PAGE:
Vacation sites nearby

Grayline Bus Tours is a national company that has one day, 12 to 14 hour tours for $149 to Boston, Washington DC, Philadelphia, Niagra Falls and Long Island. If you have a friend visiting NY there 4 hour Manhattan narrated tours would cover more than you could on your own.

An inexpensive trip is to Club Getaway in Connecticut. They have many rave reviews in magazines. It is a cheaper Club Med in Kent, Connecticut with almost all New Yorkers and many that live near you. Most are from their 20’s to 40’s.
Weekends have themes such as for singles, sports, yoga and family week end and more.
A 90 minute ride and a bus leaves from NY as a group. If you go by yourself there is a Port Authority bus.
It is about $400 with no frills. It is bungalows and no tv. The attraction is about 10 events an hour to do or do nothing if you want. It attracts an active crowd into sports. Most are coed sports and hikes. At night there is square dancing, a campfire, a bar and volleyball all night. A lot of lake activities like skiing, wind surf also zip lining, repel a tiny mountain, trapeze, massage class…

Visit Boston where Paul is revered and there is the original tea party.

Fodor’s said it best: “There’s history and culture around every bend in Boston-skyscrapers nestle to historic hotels, while modern marketplaces line the antique cobblestones streets.”

It is as Old World as the New World gets. If you missed the revolution this is an easy trip to plan. You may just have to book a hostel and go to Amtrak. Boston is a pretty and clean city and hub for many sites. It is the biggest New England city and once was called Taxachussettes. There are an estimated 350,000 students in the city and surrounding areas.

Sites: The Freedom Trail of Revolutionary War sites where one if by land, two if by sea was said and colonial style buildings. It is the Athens of America with over 100 schools. Harvard and M.I.T. are in the suburb of Cambridge 5 miles away and a few subway stops. There’s Fenway Park where the Red Sox play and a harbor with whale watching boats. For a quiet reflective spot try the Boston Commons and swan paddle boats near real swans and the Christian Science Monitor block has a long reflecting poll. There’s the Boston Pops and many classical music concerts, JFK Library, museums and dozens of colleges.

Boston is known for their seafood like clam chowder and a duck boat tour. There’s the TV’s Cheers Bar, a gold dome State House, the Boston Massacre site, the posh Newbury Street and Beacon Hill and crewing races.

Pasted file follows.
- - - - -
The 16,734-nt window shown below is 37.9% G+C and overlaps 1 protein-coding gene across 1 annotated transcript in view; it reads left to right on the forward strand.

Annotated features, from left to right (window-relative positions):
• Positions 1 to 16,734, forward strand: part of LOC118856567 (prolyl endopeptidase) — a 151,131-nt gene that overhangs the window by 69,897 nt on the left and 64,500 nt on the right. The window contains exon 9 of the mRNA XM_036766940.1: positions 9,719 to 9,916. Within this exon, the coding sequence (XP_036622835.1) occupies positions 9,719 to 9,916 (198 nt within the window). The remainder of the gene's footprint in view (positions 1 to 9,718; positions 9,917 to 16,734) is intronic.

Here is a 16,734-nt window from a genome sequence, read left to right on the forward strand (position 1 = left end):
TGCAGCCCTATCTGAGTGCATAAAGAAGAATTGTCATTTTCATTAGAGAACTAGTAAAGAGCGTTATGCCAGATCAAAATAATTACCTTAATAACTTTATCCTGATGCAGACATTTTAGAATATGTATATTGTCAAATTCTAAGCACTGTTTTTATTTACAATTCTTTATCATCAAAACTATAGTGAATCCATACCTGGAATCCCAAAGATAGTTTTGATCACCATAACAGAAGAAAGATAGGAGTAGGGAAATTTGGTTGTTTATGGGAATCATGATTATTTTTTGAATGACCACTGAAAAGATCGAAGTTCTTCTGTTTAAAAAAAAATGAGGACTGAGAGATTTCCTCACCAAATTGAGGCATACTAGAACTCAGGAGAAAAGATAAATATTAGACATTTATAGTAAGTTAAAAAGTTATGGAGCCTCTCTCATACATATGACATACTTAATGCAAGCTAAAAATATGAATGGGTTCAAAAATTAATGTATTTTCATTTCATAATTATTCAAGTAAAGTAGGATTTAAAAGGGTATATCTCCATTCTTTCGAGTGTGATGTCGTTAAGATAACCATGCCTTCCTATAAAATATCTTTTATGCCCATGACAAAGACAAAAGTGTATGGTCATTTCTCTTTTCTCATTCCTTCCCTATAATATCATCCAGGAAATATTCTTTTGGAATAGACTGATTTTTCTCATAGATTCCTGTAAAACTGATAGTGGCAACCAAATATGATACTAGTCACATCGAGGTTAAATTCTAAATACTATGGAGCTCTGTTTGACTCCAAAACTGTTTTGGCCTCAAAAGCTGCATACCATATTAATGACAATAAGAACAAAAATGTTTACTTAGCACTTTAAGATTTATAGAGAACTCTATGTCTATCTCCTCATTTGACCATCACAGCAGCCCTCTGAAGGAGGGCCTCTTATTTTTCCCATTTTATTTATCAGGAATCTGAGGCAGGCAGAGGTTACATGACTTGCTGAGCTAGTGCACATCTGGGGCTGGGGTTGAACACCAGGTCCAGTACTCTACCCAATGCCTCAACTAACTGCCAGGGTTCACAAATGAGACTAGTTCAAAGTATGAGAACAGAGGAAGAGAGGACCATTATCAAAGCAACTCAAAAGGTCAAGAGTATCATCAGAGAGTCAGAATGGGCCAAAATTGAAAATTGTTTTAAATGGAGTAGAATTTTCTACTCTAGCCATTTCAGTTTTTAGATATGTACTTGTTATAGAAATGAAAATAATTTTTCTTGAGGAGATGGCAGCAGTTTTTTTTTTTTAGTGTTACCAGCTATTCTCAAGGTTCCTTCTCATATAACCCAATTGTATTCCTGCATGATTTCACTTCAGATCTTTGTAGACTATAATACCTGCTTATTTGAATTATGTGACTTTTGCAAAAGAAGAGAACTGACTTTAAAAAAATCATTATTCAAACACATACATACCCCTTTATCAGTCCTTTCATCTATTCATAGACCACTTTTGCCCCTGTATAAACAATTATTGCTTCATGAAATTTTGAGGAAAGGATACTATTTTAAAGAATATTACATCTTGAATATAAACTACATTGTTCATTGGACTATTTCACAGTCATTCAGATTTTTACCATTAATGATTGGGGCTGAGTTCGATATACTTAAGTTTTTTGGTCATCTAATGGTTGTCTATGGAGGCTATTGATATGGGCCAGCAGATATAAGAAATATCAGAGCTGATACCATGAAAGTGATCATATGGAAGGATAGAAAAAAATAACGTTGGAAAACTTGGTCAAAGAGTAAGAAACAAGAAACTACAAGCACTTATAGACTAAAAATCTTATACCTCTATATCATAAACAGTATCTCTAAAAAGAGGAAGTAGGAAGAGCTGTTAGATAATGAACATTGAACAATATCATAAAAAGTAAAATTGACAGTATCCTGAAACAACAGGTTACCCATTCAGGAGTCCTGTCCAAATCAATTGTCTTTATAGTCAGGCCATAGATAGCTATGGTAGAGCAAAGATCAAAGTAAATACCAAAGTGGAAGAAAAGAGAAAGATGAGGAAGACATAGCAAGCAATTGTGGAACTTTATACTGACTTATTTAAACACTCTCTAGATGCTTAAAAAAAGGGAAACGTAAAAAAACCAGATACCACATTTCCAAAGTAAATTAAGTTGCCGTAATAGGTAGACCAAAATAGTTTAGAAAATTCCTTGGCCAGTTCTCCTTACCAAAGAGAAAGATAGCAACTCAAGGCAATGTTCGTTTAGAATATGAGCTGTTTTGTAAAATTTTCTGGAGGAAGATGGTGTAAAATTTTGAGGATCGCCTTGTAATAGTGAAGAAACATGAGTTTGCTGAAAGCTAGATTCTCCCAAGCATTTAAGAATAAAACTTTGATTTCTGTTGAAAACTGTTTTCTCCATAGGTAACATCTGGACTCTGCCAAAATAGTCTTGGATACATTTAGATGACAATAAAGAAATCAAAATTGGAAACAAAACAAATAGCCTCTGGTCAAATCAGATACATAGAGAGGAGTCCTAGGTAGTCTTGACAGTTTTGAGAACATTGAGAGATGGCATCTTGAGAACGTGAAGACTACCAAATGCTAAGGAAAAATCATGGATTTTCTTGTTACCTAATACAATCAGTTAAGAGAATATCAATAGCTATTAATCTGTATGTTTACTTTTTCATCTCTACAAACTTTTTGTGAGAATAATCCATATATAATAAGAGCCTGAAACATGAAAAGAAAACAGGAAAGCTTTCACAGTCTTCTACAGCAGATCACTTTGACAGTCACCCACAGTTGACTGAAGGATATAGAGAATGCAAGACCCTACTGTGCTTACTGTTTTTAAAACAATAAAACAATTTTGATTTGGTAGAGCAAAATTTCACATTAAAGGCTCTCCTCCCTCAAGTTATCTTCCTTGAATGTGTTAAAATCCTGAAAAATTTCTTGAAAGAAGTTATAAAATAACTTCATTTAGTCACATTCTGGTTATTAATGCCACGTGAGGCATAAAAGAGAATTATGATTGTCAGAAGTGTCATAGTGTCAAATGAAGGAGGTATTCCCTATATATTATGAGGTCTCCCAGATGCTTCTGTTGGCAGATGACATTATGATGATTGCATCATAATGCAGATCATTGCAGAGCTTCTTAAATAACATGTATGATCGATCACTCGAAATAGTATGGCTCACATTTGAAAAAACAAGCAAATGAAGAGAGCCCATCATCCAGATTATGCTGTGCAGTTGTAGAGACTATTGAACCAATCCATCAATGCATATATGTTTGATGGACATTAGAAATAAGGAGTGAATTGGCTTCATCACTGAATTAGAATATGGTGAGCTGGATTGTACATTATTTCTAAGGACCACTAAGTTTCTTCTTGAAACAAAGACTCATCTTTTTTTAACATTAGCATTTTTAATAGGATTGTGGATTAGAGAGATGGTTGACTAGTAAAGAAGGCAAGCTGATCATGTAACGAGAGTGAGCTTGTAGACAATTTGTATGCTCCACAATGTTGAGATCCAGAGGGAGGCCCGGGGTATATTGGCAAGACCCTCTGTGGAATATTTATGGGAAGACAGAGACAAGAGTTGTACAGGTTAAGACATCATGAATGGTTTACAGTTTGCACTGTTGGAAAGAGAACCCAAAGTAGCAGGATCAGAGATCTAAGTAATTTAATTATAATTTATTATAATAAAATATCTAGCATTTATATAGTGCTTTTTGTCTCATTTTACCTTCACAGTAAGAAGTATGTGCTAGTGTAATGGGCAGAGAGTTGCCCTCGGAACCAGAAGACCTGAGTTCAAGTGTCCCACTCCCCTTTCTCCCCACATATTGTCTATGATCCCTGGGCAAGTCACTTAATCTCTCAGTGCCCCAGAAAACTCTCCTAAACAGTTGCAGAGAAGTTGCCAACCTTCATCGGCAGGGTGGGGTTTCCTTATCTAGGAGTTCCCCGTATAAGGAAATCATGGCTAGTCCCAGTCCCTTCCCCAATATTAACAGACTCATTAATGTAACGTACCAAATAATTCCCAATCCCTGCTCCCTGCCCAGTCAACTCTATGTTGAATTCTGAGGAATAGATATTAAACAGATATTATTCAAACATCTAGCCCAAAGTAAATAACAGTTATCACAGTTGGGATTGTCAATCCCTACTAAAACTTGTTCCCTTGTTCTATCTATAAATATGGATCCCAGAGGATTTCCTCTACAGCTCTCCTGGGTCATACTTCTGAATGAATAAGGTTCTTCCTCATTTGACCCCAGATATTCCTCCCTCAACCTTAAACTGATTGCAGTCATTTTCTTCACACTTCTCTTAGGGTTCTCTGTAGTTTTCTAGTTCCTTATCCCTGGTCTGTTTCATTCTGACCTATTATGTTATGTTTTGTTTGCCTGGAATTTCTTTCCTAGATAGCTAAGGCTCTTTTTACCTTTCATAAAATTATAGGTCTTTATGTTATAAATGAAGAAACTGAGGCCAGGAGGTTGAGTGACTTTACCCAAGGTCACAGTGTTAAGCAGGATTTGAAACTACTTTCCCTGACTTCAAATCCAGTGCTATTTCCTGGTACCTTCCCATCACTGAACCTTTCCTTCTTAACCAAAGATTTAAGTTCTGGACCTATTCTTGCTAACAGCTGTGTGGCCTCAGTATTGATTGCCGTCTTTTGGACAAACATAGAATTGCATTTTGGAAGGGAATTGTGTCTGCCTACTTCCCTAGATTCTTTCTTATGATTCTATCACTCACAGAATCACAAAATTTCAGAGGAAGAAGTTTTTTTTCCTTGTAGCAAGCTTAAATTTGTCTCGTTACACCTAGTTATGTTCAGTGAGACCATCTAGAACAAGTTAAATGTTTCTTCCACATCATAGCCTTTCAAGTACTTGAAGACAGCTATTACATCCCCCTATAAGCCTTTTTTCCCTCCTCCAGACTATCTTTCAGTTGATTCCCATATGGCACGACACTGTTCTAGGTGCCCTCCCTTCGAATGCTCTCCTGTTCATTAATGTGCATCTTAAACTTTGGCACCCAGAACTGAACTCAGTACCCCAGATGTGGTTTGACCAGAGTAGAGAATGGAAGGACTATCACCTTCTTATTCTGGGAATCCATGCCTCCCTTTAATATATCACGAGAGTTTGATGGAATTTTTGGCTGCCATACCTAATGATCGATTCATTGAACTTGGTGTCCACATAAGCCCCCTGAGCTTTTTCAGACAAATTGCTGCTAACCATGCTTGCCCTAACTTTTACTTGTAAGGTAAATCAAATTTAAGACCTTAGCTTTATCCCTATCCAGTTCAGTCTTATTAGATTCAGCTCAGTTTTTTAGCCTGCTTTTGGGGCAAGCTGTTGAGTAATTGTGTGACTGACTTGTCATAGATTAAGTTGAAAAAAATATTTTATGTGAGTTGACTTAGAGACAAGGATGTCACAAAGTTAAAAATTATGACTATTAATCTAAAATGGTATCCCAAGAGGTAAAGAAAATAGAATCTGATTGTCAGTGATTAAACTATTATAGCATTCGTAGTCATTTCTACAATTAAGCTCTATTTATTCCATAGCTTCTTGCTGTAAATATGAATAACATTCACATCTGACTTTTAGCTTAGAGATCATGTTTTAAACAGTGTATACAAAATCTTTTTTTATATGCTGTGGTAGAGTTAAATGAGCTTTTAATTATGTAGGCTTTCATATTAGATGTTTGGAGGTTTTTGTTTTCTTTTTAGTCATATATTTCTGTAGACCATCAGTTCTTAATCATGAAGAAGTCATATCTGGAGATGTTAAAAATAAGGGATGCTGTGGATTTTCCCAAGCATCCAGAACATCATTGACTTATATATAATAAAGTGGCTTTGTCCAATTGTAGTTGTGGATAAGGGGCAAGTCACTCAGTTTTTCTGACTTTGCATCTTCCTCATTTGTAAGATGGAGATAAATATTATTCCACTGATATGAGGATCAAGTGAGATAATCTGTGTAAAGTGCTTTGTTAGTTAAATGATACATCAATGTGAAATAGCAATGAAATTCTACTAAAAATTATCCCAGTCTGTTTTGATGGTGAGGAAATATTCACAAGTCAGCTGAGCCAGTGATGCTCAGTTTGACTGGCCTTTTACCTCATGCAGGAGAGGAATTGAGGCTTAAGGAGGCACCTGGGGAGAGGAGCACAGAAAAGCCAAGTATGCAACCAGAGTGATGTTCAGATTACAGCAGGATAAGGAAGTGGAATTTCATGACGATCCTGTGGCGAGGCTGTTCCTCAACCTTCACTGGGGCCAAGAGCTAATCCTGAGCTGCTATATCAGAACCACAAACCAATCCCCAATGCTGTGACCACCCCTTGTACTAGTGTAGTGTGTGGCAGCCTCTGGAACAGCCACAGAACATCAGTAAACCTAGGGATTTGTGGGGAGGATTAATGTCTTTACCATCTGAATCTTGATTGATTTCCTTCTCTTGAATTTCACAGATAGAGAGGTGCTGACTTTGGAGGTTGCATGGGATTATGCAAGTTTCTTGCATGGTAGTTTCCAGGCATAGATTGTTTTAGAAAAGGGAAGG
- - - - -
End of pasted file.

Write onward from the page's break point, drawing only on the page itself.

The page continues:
Franeuil Hall I think is the top image of Boston with the crowds. Part of it is Quincy Market or Haymarket with street performers. The Boston accent is one of the most parodied with the hard r’s to say pack ya car by the red sawks. Get some chowdah at Hayvard yawd or at the Gah-den.

You need to be 21 to drink. The Beehive Club at 541 Tremont St (Hanson Street) is considered the best laid back jazz and in a bohemia décor.  The Good Life Bar has the best dancing even though crowded at 28 Kingston Street, a block from Essex St.  Big crowds are at the reenactment, July 4th fireworks and marathon in April.

Amtrak to Boston runs from $69 to $156 and takes from 3 ½ to 41/2 hours. Amtrak college discount is 15% if you buy a $20 yearly pass and book 3 days prior. Bus $15 taking 4 hours Fungh Wah Bus Company (  leaves near Canal and Bowery. Greyhound Bus is $40 and cheaper on line one way. There are shuttle planes leaving nonstop to Boston from $100 to $400.

The subway or T is very efficient and run till 2:30am. The Greyline bus tour gets you to all the sites with commentary and a hop on and off trolley and also to sites out of town. There are walking tours of Harvard, M.I.T. and Boston University. Reserve the later online.  For Boston information: (800) 733-2678.

The Freedom Trail: USS Constitution Boston tea Party, Paul Revere House, Boston Common, Massachusetts State House, Park Street Church, Granary Burying Ground, King’s Chapel, King’s Chapel Burying Ground, Benjamin Franklin statue, Old Corner Bookstore, Old South Meeting House, Old State House and the gold dome, Site of the Boston Massacre, Faneuil Hall, Paul Revere House, Old North Church, Copp’s Hill Burying Ground, Bunker Hill Monument and USS Constitution.

The advantage of staying at a hostel: you meet international students and travelers from every continent. Most are alone and friendlier then the average person. Travelers have been to many countries.  It is a communal setting. There are common rooms with a TV, library, kitchen, laundry and lockers. There are group tours, activities, pub crawls and it is centrally located. There are discounts in stores with a yearly membership at Disadvantages are some noise with 5 roommates or more and lights out 11pm to 7am.  The newest and biggest is the Hi-Boston Hostel $30 to $56 a shared room with 6 bunk beds Private rooms start at $120  888-464-4872 617-536-9455 12 blocks to Amtrak. For more see tip planning button on top. 617-536-9455